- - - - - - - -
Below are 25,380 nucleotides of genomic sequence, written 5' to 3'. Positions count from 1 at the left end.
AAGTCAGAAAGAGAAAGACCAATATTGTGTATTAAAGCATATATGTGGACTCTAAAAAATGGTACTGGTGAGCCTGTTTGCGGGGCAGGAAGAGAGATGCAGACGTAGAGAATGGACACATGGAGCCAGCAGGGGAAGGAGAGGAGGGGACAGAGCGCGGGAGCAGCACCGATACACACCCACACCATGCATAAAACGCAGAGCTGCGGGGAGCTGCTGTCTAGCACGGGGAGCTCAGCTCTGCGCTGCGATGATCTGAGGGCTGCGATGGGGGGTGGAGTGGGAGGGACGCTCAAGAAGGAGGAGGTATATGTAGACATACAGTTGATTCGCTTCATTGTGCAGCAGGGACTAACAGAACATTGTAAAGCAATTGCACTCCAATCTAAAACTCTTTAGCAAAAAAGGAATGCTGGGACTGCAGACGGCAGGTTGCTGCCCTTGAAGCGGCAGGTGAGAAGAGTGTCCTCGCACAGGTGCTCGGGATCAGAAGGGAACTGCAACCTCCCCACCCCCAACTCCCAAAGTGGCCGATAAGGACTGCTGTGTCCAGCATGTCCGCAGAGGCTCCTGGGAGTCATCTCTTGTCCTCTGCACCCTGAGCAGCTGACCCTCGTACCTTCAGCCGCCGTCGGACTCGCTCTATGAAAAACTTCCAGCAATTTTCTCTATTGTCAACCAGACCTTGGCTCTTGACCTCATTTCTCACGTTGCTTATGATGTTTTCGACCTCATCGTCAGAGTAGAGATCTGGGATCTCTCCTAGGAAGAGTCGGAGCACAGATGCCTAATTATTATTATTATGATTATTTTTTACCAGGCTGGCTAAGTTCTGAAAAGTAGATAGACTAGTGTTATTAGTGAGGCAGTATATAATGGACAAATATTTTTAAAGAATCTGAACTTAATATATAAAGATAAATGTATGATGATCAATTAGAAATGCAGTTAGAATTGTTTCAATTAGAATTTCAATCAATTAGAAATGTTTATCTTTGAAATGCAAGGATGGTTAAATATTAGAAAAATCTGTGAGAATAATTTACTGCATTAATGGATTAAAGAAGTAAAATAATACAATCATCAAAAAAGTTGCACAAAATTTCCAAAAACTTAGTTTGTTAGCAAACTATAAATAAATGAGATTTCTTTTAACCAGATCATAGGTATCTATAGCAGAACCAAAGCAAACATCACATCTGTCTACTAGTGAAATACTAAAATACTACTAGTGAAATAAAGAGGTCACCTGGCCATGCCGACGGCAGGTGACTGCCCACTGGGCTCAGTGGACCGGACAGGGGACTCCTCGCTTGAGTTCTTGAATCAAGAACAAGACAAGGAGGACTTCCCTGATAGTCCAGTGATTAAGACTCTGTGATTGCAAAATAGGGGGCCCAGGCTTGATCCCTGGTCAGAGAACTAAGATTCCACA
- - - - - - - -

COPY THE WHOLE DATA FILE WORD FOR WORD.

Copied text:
Below are 25,380 nucleotides of genomic sequence, written 5' to 3'. Positions count from 1 at the left end.
AAGTCAGAAAGAGAAAGACCAATATTGTGTATTAAAGCATATATGTGGACTCTAAAAAATGGTACTGGTGAGCCTGTTTGCGGGGCAGGAAGAGAGATGCAGACGTAGAGAATGGACACATGGAGCCAGCAGGGGAAGGAGAGGAGGGGACAGAGCGCGGGAGCAGCACCGATACACACCCACACCATGCATAAAACGCAGAGCTGCGGGGAGCTGCTGTCTAGCACGGGGAGCTCAGCTCTGCGCTGCGATGATCTGAGGGCTGCGATGGGGGGTGGAGTGGGAGGGACGCTCAAGAAGGAGGAGGTATATGTAGACATACAGTTGATTCGCTTCATTGTGCAGCAGGGACTAACAGAACATTGTAAAGCAATTGCACTCCAATCTAAAACTCTTTAGCAAAAAAGGAATGCTGGGACTGCAGACGGCAGGTTGCTGCCCTTGAAGCGGCAGGTGAGAAGAGTGTCCTCGCACAGGTGCTCGGGATCAGAAGGGAACTGCAACCTCCCCACCCCCAACTCCCAAAGTGGCCGATAAGGACTGCTGTGTCCAGCATGTCCGCAGAGGCTCCTGGGAGTCATCTCTTGTCCTCTGCACCCTGAGCAGCTGACCCTCGTACCTTCAGCCGCCGTCGGACTCGCTCTATGAAAAACTTCCAGCAATTTTCTCTATTGTCAACCAGACCTTGGCTCTTGACCTCATTTCTCACGTTGCTTATGATGTTTTCGACCTCATCGTCAGAGTAGAGATCTGGGATCTCTCCTAGGAAGAGTCGGAGCACAGATGCCTAATTATTATTATTATGATTATTTTTTACCAGGCTGGCTAAGTTCTGAAAAGTAGATAGACTAGTGTTATTAGTGAGGCAGTATATAATGGACAAATATTTTTAAAGAATCTGAACTTAATATATAAAGATAAATGTATGATGATCAATTAGAAATGCAGTTAGAATTGTTTCAATTAGAATTTCAATCAATTAGAAATGTTTATCTTTGAAATGCAAGGATGGTTAAATATTAGAAAAATCTGTGAGAATAATTTACTGCATTAATGGATTAAAGAAGTAAAATAATACAATCATCAAAAAAGTTGCACAAAATTTCCAAAAACTTAGTTTGTTAGCAAACTATAAATAAATGAGATTTCTTTTAACCAGATCATAGGTATCTATAGCAGAACCAAAGCAAACATCACATCTGTCTACTAGTGAAATACTAAAATACTACTAGTGAAATAAAGAGGTCACCTGGCCATGCCGACGGCAGGTGACTGCCCACTGGGCTCAGTGGACCGGACAGGGGACTCCTCGCTTGAGTTCTTGAATCAAGAACAAGACAAGGAGGACTTCCCTGATAGTCCAGTGATTAAGACTCTGTGATTGCAAAATAGGGGGCCCAGGCTTGATCCCTGGTCAGAGAACTAAGATTCCACA